of John; Joseph Blanchard aplt. for _David Wallis_, _John Stewart_,
_William Willson_, _Robert Nae_, _Charles McBay_; Sarah Clark aplt. for
_Samuel Clarke_, _Leonard Taylor_, _Wm. Wilson_; _Matthew Spencer_, son
of Sarah, taken March; _Wm. Prentice_, 2d time; _Charles McKay_,
Peterboro', N. H., aplt. John McKay.

                   MAJOR ROBERT ROGERS 1731-1795

Robert Rogers was the son of James and Mary McFatridge Rogers. He was
born in Methuen, Massachusetts, on November 7, 1731. Early in the spring
of 1739 James Rogers, with his family, moved from Methuen, to the
wilderness of the township now known as Dunbarton, New Hampshire. He
named the rich green meadowland and upland, 2190 acres, where he
settled, "Munterloney," for a place where he had once lived in Ireland,
a mountainous district in Counties Derry and Tyrone.

Robert thus speaks of the years passed here in "Mountalona":

      "It would perhaps gratify the curious to have a particular
      account of my life, preceding the war; but though I could
      easily indulge them herein, without any dishonour to myself,
      yet I beg they will be content with my relating only such
      circumstances and occurrences as led me to a knowledge of
      many parts of the country, and tended in some measure to
      qualify me for the service I have since been employed in.
      Such, in particular, was the situation of the place in which
      I received my early education, a frontier town in the
      province of New Hampshire, where, I could hardly avoid
      obtaining some knowledge of the manners, customs, and
      language of the Indians, as many of them resided in the
      neighborhood and daily conversed and dealt with the English.

      "Between the years 1743 and 1755 my manner of life was such
      as led me to a general acquaintance both with the British
      and French settlements in North America, and especially with
      the uncultivated desart, the mountains, valleys, rivers,
      lakes and several passes that lay between and contiguous to
      the said settlements. Nor did I content myself with the
      accounts received from Indians or the information of hunters
      but travelled over large tracts of the country myself, which
      tended not more to gratify my curiosity, than to inure me to
      hardships, and, without vanity, I may say, to qualify me for
      the very service I have since been employed in."

      --Rogers' Journals, Introduction. Dublin, 1769.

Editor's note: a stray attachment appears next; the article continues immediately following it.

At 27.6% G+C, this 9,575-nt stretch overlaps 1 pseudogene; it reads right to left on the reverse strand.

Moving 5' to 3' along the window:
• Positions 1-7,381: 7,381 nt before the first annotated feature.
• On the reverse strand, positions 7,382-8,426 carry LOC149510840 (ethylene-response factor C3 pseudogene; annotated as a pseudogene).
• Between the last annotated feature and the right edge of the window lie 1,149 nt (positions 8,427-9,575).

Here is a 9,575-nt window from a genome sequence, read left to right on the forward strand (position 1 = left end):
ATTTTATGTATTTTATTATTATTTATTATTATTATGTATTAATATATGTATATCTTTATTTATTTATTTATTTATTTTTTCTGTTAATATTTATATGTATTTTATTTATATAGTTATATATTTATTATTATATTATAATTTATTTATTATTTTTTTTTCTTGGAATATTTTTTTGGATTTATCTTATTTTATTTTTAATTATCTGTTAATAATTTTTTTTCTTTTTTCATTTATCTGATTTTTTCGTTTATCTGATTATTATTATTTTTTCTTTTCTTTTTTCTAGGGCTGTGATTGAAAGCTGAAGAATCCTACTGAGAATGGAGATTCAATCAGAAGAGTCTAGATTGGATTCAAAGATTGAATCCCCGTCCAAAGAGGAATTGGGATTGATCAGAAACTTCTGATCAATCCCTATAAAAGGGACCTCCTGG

Robert Rogers was six feet in height, a well-formed, fine looking man,
with fine manners and magnetic presence. He was one of the most athletic
men of his time, well known in all trials of strength or skill. General
Stark used to say of him, that for presence of mind in time of danger,
he was unsurpassed.

At the age of twenty-three years he organized and disciplined his
Rangers. On the 6th of April, 1758, Captain Rogers was promoted to a
Majority and had command of this famous corps.

His Journals of his Ranging Service, present an interesting account of
his severe and perilous warfare. It is very rare. A copy recently
brought £25. Some of the principal causes of the war are exhibited with
spirit and truth in his drama Ponteach. His Concise Account of North
America and his Concise Historical Account, etc., are both rare books
containing valuable information.

He died in London, on May 18, 1795.

I claim, and with a justifiable pride, that Robert Rogers, the famous
partisan chief, was the greatest American in the "Old French and Indian

Major Rogers was an author as well as a soldier. After the close of the
"Seven Years' War," he went to London and published four books, viz.:



              an account of the several excursions he
              made under the Generals who commanded
              upon the continent of North America, during
              the late War.

              From which may be collected
              the most material circumstances of every
              campaign upon that continent, from the
              commencement to the conclusion of the War.


              Printed for the Author
              and sold by J. Millan, bookseller,
              near Whitehall.

                           M D C C L X V

                             A Concise
                           North America


              A description of the several
              British Colonies on that Continent;
              including the Islands of Newfoundland,
              Cape Breton, etc.,

                               As to
              Their Situation, Extent, Climate, Soil
              Produce, Rise, Government, Religion,
              Present Boundaries, and the number of
              Inhabitants supposed to be in each.

                              Also of
              The Interior, or Westerly part of the
              County upon the Rivers St. Lawrence,
              The Mississipi; Christino, and the
              Great Lakes.

                To which is subjoined,
              An account of the several Nations